Created Equal: How the Bible Broke with Ancient Political Thought

By Joshua A. Berman | Go to book overview

4
Egalitarian Technology
Alphabet, Text, and Class

The year is 1520. Across the wide swath of territory encompassing Christian Europe, and south and across the breadth of the Ottoman Empire, there is no a center of religious learning that is unfamiliar with Johannes Gutenberg’s remarkable printing press, invented seventy years earlier, and the texts such presses have produced. Yet familiarity, apparently, does not always result in an embrace of the nascent technology. In fact, in some quarters, the opposite happens. In western Europe, Luther’s thirty books have sold more than three hundred thousand copies in the space of just three years. For the first time in history, a great reading public has judged through a mass medium the validity of revolutionary ideas directed against an established institution, the Catholic Church.1 In Catholic strongholds, the reception offered the opportunity to mass-produce texts is decidedly cooler. Here, no Bibles are printed in the vernacular languages, though the new technology is harnessed for the standardization of liturgy and Church practice. Farther to the south, in the Ottoman Empire, no religious texts at all are being printed for distribution. Indeed, to do so is considered a sin.2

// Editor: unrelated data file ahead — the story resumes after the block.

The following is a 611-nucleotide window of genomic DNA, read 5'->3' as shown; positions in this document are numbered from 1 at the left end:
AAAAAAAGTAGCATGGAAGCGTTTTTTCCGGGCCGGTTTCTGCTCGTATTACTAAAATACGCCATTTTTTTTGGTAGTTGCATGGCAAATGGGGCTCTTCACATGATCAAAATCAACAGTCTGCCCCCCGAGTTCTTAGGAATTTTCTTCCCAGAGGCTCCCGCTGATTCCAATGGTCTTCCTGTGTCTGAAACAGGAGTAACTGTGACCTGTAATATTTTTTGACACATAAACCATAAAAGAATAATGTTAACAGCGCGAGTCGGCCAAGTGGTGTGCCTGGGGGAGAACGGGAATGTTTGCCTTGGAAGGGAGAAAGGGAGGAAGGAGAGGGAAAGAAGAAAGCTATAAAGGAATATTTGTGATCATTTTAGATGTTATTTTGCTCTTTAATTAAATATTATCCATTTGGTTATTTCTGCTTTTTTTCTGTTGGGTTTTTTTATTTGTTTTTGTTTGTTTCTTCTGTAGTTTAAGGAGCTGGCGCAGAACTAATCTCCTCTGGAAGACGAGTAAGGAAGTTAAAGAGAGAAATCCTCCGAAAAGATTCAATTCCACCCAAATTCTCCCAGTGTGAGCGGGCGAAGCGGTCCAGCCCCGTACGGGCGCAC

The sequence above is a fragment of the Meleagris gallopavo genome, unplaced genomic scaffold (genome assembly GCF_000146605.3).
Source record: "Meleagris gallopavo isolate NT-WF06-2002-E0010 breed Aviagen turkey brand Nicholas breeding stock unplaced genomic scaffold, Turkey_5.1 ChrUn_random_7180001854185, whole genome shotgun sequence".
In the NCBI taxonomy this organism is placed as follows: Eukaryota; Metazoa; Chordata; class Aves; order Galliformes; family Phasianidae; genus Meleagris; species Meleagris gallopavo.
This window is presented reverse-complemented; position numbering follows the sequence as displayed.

These observations provide a key insight into the relationship between technology and culture. Changes in the technology of communication—such as the invention of the printing press or the internet—are widely understood as the key to explaining or even causing fundamental historical transformation.3 Yet, advances in the technology of communication have diverse implications in diverse

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Created Equal: How the Bible Broke with Ancient Political Thought
Table of contents

Table of contents

  • Title Page iii
  • Acknowledgments vii
  • Contents xi
  • List of Abbreviations xiii
  • Introduction 3
  • 1 - Egalitarian Theology 15
  • 2 - Egalitarian Politics 51
  • 3 - Egalitarianism and Assets 81
  • 4 - Egalitarian Technology 109
  • 5 - Egalitarianism and the Evolution of Narrative 135
  • Conclusion 167
  • Notes 177
  • Select Bibliography 223
  • Index of Scriptural - References 243
  • Subject Index 247
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